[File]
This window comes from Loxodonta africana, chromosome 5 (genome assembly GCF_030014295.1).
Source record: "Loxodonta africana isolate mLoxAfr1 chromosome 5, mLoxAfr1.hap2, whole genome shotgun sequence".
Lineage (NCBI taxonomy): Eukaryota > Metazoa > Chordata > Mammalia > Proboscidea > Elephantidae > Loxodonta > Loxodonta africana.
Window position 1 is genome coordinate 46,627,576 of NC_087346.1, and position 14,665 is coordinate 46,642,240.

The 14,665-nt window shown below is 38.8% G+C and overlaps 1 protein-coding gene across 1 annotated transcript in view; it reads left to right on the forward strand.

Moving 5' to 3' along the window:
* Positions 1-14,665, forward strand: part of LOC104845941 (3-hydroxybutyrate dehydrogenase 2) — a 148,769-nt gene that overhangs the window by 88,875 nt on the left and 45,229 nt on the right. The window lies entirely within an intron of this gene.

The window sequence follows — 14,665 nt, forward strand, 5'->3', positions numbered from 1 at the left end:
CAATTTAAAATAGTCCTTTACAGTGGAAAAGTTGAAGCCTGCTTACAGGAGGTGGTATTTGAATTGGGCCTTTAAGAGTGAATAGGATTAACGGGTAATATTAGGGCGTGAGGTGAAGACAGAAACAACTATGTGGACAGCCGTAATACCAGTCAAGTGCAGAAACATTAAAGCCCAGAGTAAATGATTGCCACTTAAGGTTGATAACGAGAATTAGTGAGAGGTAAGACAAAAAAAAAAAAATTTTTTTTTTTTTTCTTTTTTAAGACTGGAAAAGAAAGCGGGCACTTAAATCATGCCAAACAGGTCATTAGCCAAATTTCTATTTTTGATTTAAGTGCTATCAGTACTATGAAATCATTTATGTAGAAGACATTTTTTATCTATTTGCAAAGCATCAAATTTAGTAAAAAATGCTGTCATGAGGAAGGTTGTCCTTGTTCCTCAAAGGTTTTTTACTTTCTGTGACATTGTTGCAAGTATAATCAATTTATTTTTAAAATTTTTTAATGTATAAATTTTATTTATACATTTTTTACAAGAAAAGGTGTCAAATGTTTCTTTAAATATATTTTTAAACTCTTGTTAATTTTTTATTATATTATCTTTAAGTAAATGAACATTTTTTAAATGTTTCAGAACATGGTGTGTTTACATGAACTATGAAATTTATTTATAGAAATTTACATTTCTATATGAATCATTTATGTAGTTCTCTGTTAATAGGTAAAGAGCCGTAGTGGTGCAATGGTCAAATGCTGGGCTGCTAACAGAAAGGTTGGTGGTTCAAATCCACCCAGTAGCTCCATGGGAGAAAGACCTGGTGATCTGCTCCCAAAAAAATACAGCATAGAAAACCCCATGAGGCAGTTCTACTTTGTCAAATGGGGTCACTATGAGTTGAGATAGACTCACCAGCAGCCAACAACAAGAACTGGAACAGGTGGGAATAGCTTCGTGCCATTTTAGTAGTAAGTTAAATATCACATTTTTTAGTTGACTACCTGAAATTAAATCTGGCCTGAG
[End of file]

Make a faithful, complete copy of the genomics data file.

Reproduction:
This window comes from Loxodonta africana, chromosome 5 (genome assembly GCF_030014295.1).
Source record: "Loxodonta africana isolate mLoxAfr1 chromosome 5, mLoxAfr1.hap2, whole genome shotgun sequence".
Lineage (NCBI taxonomy): Eukaryota > Metazoa > Chordata > Mammalia > Proboscidea > Elephantidae > Loxodonta > Loxodonta africana.
Window position 1 is genome coordinate 46,627,576 of NC_087346.1, and position 14,665 is coordinate 46,642,240.

The 14,665-nt window shown below is 38.8% G+C and overlaps 1 protein-coding gene across 1 annotated transcript in view; it reads left to right on the forward strand.

Moving 5' to 3' along the window:
* Positions 1-14,665, forward strand: part of LOC104845941 (3-hydroxybutyrate dehydrogenase 2) — a 148,769-nt gene that overhangs the window by 88,875 nt on the left and 45,229 nt on the right. The window lies entirely within an intron of this gene.

The window sequence follows — 14,665 nt, forward strand, 5'->3', positions numbered from 1 at the left end:
CAATTTAAAATAGTCCTTTACAGTGGAAAAGTTGAAGCCTGCTTACAGGAGGTGGTATTTGAATTGGGCCTTTAAGAGTGAATAGGATTAACGGGTAATATTAGGGCGTGAGGTGAAGACAGAAACAACTATGTGGACAGCCGTAATACCAGTCAAGTGCAGAAACATTAAAGCCCAGAGTAAATGATTGCCACTTAAGGTTGATAACGAGAATTAGTGAGAGGTAAGACAAAAAAAAAAAAATTTTTTTTTTTTTTCTTTTTTAAGACTGGAAAAGAAAGCGGGCACTTAAATCATGCCAAACAGGTCATTAGCCAAATTTCTATTTTTGATTTAAGTGCTATCAGTACTATGAAATCATTTATGTAGAAGACATTTTTTATCTATTTGCAAAGCATCAAATTTAGTAAAAAATGCTGTCATGAGGAAGGTTGTCCTTGTTCCTCAAAGGTTTTTTACTTTCTGTGACATTGTTGCAAGTATAATCAATTTATTTTTAAAATTTTTTAATGTATAAATTTTATTTATACATTTTTTACAAGAAAAGGTGTCAAATGTTTCTTTAAATATATTTTTAAACTCTTGTTAATTTTTTATTATATTATCTTTAAGTAAATGAACATTTTTTAAATGTTTCAGAACATGGTGTGTTTACATGAACTATGAAATTTATTTATAGAAATTTACATTTCTATATGAATCATTTATGTAGTTCTCTGTTAATAGGTAAAGAGCCGTAGTGGTGCAATGGTCAAATGCTGGGCTGCTAACAGAAAGGTTGGTGGTTCAAATCCACCCAGTAGCTCCATGGGAGAAAGACCTGGTGATCTGCTCCCAAAAAAATACAGCATAGAAAACCCCATGAGGCAGTTCTACTTTGTCAAATGGGGTCACTATGAGTTGAGATAGACTCACCAGCAGCCAACAACAAGAACTGGAACAGGTGGGAATAGCTTCGTGCCATTTTAGTAGTAAGTTAAATATCACATTTTTTAGTTGACTACCTGAAATTAAATCTGGCCTGAG